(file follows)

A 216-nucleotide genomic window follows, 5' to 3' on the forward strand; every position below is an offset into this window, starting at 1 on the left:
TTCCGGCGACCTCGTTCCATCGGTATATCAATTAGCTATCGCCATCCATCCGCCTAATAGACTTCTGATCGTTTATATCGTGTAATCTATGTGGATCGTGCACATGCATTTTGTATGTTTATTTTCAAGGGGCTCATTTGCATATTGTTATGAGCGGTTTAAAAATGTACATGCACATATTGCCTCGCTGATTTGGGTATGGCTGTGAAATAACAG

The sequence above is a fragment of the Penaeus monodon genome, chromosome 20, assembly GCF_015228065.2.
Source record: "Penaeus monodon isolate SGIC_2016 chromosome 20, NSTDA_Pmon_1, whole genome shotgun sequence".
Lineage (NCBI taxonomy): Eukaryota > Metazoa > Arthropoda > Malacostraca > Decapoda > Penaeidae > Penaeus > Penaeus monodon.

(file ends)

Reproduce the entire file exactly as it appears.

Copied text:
A 216-nucleotide genomic window follows, 5' to 3' on the forward strand; every position below is an offset into this window, starting at 1 on the left:
TTCCGGCGACCTCGTTCCATCGGTATATCAATTAGCTATCGCCATCCATCCGCCTAATAGACTTCTGATCGTTTATATCGTGTAATCTATGTGGATCGTGCACATGCATTTTGTATGTTTATTTTCAAGGGGCTCATTTGCATATTGTTATGAGCGGTTTAAAAATGTACATGCACATATTGCCTCGCTGATTTGGGTATGGCTGTGAAATAACAG

The sequence above is a fragment of the Penaeus monodon genome, chromosome 20, assembly GCF_015228065.2.
Source record: "Penaeus monodon isolate SGIC_2016 chromosome 20, NSTDA_Pmon_1, whole genome shotgun sequence".
Lineage (NCBI taxonomy): Eukaryota > Metazoa > Arthropoda > Malacostraca > Decapoda > Penaeidae > Penaeus > Penaeus monodon.